Since 2013, EPA’s enforcement office has been promoting an initiative it terms Next Generation Compliance. In common parlance, the term “next generation” refers to the next stage of development or version of something. The term inherently suggests improvement – a better mousetrap, for example. Who would object to such progress? Several recent applications of EPA’s “Next Gen” strategy illustrate that, as with most things in life, the devil is in the details.

First described in an article by the Obama administration’s assistant administrator for enforcement, Cynthia Giles, the “Next Gen” program identifies five interconnected elements designed to improve the effectiveness of EPA’s compliance program by writing rules with “compliance built in.” Next Generation Compliance, Envtl. Forum, Sept./Oct. 2013, at 22. By focusing on those five elements – identified as (1) regulation and permit design, (2) advanced monitoring, (3) electronic reporting, (4) transparency and (5) innovative enforcement – EPA hopes to devise requirements that are clear and self-implementing.

One would hope that such requirements also would involve use of methods that have been sufficiently validated to give all interested parties confidence and that are easy to use. However, two of the final rules signed by EPA Administrator Gina McCarthy during her last days in office involve applications of “Next Gen” Compliance that have been criticized by some for imposing requirements that, while clear and self-implementing, also impose unfair risk and burden on the affected facilities.

The first rule, signed on December 21, establishes mandatory “electronic reporting” requirements for numerous categories of stationary sources subject to New Source Performance Standards under the Clean Air Act. Many of the commenters on the proposed rule supported the move to electronic reporting, but objected to use of the specified EPA-designed software, describing it as outdated, clunky and difficult to learn and use. In short, they largely objected to the details. Question: Is electronic reporting really “Next Gen” if it uses last-generation or “legacy” software?

That rule’s fate is somewhat unclear. Designed to be effective on publication, the lengthy rule was withdrawn from the Office of the Federal Register at the new administration’s directive for further review when it failed to get published prior to President Trump’s inauguration. Whether anyone will challenge the rule is unclear. EPA took some of the sting out of the new requirements by promising to provide facilities additional software options over the next few years of implementation.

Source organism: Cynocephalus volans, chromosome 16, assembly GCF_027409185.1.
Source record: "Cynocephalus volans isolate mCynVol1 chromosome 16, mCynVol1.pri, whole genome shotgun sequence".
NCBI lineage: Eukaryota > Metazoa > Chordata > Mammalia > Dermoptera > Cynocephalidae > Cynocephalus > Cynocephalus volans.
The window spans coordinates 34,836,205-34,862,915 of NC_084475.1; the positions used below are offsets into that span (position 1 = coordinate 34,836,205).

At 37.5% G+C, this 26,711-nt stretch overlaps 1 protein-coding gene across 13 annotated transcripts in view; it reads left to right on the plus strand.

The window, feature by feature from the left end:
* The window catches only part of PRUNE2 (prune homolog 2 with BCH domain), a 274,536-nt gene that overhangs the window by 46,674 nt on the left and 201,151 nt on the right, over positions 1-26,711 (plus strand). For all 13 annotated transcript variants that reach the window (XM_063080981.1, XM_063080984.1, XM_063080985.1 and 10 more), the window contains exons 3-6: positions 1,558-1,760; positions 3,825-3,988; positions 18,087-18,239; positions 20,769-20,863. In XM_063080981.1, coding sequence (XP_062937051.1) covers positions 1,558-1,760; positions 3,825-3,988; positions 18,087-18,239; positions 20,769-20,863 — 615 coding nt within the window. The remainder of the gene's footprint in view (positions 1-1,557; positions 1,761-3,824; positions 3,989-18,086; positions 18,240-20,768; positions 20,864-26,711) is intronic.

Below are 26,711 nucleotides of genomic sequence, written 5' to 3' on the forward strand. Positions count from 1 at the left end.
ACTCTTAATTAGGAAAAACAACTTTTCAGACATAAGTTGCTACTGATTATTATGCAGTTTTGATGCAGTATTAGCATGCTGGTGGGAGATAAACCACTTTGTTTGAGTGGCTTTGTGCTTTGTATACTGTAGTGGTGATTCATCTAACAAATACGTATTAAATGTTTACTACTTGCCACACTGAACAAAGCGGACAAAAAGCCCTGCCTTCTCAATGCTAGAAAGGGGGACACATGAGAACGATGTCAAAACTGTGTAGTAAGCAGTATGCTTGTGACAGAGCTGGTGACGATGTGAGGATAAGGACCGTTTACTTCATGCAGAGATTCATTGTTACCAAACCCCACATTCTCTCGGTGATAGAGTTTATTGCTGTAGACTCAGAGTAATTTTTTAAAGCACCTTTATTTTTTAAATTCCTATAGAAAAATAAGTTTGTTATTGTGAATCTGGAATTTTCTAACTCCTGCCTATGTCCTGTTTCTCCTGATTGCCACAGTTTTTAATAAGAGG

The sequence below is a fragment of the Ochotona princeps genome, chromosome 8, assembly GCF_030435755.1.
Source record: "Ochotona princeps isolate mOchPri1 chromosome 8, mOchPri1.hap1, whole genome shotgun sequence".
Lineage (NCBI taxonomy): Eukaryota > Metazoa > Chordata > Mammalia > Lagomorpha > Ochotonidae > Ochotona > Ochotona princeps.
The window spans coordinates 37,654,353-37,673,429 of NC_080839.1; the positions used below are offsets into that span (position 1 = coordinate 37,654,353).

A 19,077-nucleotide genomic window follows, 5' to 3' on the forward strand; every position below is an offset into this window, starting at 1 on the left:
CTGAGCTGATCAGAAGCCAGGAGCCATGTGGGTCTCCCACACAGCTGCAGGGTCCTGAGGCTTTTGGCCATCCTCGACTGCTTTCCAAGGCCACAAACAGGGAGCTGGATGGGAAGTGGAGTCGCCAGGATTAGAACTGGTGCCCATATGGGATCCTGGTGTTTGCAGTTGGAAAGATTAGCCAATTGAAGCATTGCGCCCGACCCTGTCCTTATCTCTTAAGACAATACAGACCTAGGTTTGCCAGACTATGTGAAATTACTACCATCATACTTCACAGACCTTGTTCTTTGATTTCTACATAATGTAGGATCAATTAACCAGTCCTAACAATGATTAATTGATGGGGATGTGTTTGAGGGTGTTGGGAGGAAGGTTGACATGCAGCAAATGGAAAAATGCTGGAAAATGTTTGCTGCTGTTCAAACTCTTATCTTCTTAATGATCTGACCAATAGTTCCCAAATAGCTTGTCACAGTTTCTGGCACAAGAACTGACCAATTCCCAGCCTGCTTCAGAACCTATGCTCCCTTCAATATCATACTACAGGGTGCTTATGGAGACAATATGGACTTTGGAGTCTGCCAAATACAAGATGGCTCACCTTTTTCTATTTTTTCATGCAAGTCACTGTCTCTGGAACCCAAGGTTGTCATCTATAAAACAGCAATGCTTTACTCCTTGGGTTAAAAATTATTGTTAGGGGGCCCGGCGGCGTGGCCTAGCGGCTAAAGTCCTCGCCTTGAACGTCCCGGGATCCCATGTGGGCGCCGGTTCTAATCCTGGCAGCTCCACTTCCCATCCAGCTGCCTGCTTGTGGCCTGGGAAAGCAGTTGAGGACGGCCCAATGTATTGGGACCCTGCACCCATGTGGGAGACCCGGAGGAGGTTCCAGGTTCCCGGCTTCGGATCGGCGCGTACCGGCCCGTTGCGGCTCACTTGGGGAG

Of course, EPA’s ability to follow through on such promises for “Next Gen” requirements is somewhat uncertain. Developing new tools takes resources. That raises another question: How will management changes at EPA impact implementation of the “electronic reporting” element of the “Next Gen” Compliance initiative, which is dependent upon development and maintenance of complex computer systems, many of which are designed and managed by government contractors under already strained budgets?

The second rule, signed on December 28, reconfirmed a rule mandating use of a new method for monitoring emissions at ferroalloys production facilities, whose product is used to make steel. (There are only two such facilities left in the United States.) The new method – called the digital camera opacity technique or DCOT – measures the opacity or opaqueness of an emissions stream by employing computer software to analyze photographs of the facilities’ emissions taken with a digital camera. Citing consistency with the “advanced monitoring” element of its “Next Gen” Compliance initiative, EPA refused to include in the rule the option for facilities to determine compliance using the longstanding EPA-promulgated test method that relies on a trained human observer to make the measurement.

Proponents of the rule argued that DCOT is better than the traditional human observation method because it establishes a more permanent and objective record of the measurement. Those who objected to it – including commenters from industries not subject to the rule – cited the lack of testing to determine the accuracy of the new method when applied to the conditions at the targeted facilities. They also objected to the proprietary nature of the software needed to employ DCOT. The only software program meeting the requirements of the rule is under exclusive license (from the US government patent holder) to a single commercial provider who conducts the analysis in-house as a paid service. With only one service provider, and no real hope of competition in the near future, facilities fear they have no mechanism to challenge the results of a test or to keep prices in check.

More questions: Is an “advanced monitoring” method “Next Gen” when it is available only from a single provider? How much testing is required before an “advanced monitoring” method is sufficiently validated? In other words, can something be too “Next Gen”?

The fate of the ferroalloys facility rule is somewhat more certain, at least for now. This relatively short rule did make it to publication and has taken effect. 82 Fed. Reg. 5401 (Jan. 18, 2017). However, the rule could be judicially challenged, or even reconsidered by the new administration. There is no telling at this point whether management changes at EPA will influence the agency’s view of  the level of validation and competition needed to support the required use of an “advanced monitoring” method.

One thing is clear: If EPA continues on the same course with its “Next Gen” initiative, questions like the ones raised by these rules are likely to continue. What happens with these two rules may provide some insights into what comes next.